But does performance count when you are a kid? Or does participation and persistence count more? I think this is one of the issues that I grapple with as a parent – for example do I reward my kids for good marks (which comes more naturally to one) or for the work they put into it?

When I meet athletes like Kyle I can see how their pleasure in success doesn't just come from winning, but also in the process of working hard towards a goal. This is something that I really do want my kids to learn from. The idea that winning doesn't always happen, but that sometimes the payoff is in the working hard and enjoying the competition. 

So even though we aren't athletes, performance does count sometimes. But until my kids' are on the world stage, I'm going to teach them that persistance is an important part of that equation. (But it was pretty great to see my son's team win the gold medal in ball hockey.)

In the meantime, I have some seriously stinky and dirty ball hockey jerseys to deal with, so Maytag sent some laundry tips. To be honest, laundry isn't my forte as I often put it all the machine and then forget to move it to the dryer -- but I'm working on it. But I do have a front-loader and the I didn't realize that I could do small loads in between the large ones without feeling guilty!


  • As your laundry accumulates, pre-sort it into designated baskets for lights, darks and whites. This way, a load will be ready to throw in the washer whenever you have a minute to spare.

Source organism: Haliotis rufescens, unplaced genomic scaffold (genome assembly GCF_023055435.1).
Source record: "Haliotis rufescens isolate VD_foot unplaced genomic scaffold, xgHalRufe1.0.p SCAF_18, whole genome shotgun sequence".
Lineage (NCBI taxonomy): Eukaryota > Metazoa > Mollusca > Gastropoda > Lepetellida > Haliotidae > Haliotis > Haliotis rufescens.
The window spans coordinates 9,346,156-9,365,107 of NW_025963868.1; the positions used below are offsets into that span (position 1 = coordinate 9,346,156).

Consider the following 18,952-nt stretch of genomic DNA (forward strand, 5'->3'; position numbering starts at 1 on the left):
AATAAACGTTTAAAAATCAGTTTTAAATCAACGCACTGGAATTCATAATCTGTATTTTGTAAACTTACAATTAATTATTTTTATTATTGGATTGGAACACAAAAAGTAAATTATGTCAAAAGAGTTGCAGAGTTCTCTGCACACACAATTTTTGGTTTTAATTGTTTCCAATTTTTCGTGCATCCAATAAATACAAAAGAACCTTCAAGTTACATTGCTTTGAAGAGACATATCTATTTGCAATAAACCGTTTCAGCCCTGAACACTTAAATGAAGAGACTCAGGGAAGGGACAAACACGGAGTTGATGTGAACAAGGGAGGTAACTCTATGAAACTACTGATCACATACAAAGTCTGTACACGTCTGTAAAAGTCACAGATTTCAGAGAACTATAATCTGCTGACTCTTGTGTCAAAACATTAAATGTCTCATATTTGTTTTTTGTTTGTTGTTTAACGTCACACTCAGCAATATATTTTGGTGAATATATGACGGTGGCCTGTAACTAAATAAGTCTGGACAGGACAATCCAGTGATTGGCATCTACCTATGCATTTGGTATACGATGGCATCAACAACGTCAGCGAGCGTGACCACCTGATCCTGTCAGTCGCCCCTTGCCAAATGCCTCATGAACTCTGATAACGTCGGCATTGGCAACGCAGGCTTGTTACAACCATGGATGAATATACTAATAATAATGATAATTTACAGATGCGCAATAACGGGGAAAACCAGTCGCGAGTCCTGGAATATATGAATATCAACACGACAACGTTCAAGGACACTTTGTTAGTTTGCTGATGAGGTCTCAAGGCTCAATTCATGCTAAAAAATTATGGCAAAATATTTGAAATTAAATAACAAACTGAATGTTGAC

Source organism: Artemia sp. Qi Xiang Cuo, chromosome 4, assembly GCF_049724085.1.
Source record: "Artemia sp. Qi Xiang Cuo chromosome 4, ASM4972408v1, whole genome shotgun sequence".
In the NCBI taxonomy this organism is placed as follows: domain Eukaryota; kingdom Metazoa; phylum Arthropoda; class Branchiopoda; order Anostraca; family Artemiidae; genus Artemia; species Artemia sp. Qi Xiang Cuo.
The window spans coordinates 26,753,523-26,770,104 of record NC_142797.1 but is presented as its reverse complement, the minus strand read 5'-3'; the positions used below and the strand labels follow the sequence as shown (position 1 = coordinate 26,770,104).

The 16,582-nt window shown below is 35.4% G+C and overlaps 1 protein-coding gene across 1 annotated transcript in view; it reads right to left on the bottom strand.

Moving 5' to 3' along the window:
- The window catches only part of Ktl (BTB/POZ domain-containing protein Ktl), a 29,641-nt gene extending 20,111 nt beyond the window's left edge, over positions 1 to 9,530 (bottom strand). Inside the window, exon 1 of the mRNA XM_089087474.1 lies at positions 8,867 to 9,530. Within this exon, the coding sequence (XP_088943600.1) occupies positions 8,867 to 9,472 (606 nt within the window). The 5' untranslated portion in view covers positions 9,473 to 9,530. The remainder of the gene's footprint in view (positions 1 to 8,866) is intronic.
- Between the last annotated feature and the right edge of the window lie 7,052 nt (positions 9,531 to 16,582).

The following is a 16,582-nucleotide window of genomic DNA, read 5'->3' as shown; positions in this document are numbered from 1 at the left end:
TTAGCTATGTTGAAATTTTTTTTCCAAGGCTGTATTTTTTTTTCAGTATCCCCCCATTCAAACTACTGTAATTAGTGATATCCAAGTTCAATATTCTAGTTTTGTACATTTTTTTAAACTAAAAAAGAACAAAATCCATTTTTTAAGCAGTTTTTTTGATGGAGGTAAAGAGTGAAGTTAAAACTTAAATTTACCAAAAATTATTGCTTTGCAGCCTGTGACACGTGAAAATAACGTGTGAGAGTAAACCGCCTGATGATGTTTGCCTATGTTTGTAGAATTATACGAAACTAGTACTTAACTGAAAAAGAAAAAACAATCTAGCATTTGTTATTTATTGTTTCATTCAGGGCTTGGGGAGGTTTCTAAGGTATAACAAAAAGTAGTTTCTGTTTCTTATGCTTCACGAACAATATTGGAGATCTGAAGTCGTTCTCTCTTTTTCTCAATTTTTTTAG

• Don't forget to close zippers and clasp hooks, and to also check pockets to avoid washing tissues, money, lipstick, etc.
  • Streamline the laundry process by incorporating storage solutions and flat working surfaces into your laundry room. This will keep laundry where it belongs and eliminate the need to treat, sort and fold in other rooms of the house.
  • Wash small loads as needed between laundry days. Today's high efficiency washing machines use substantially less water and energy than a conventional top-loading washer. Which means you can do small loads when you have time, rather than waiting for the basket to fill up.
  • Don't overload the washer or dryer. Clothes come out cleaner and less wrinkled when given room to move freely.


Stain Removal: (I didn’t know about putting stain removal on the underside! Life changing)

  • Treat stains promptly. Fresh stains are easier to remove than old ones. If the stain is on a non-washable fabric, take it to the dry cleaner as soon as possible. Tell them the stain and the fiber content of the garment.
  • When using bleach, do not try to bleach just one area of garment. To prevent uneven color removal, bleach the entire garment.
  • When cleaning a stain, place stained area face down on a clean paper towel or white cloth. Apply stain remover to the underside of the stain, forcing stain off the fabric surface instead of through it.
  • As for cleaning sporting gear, Maytag recommends using the Maytag Maxima® Front Load washer and dryer to get your sports gear smelling good again. The Maytag Maxima® washer delivers the best cleaning in the industry with the PowerWash™ cycle. PowerWash™ technology uses a combination of extra wash action, heated water and a thorough rinse to help remove even the toughest stains.

If you are PanAm games fanatics, next week I'm going to host a giveaway for two tickets to men's basketball, thanks to Maytag! And what I am sure will be a funny store about my own embarrassing involvement with the games.





*This post was sponsored by Maytag.